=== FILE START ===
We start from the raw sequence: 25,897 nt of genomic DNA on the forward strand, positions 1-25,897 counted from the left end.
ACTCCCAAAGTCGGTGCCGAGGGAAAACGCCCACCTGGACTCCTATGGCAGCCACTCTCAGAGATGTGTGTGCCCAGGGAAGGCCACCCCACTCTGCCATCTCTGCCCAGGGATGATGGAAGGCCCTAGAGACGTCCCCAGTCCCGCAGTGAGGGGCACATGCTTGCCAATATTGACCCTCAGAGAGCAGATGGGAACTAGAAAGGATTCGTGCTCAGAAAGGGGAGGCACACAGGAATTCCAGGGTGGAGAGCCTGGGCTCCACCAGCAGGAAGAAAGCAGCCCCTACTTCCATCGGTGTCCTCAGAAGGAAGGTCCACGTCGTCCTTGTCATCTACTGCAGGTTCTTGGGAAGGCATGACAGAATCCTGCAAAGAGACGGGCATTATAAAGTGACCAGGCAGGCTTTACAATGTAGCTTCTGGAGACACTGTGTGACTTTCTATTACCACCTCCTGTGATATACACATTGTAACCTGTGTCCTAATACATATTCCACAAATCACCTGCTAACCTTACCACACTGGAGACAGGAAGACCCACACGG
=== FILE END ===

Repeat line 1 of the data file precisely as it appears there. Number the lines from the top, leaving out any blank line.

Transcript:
We start from the raw sequence: 25,897 nt of genomic DNA on the forward strand, positions 1-25,897 counted from the left end.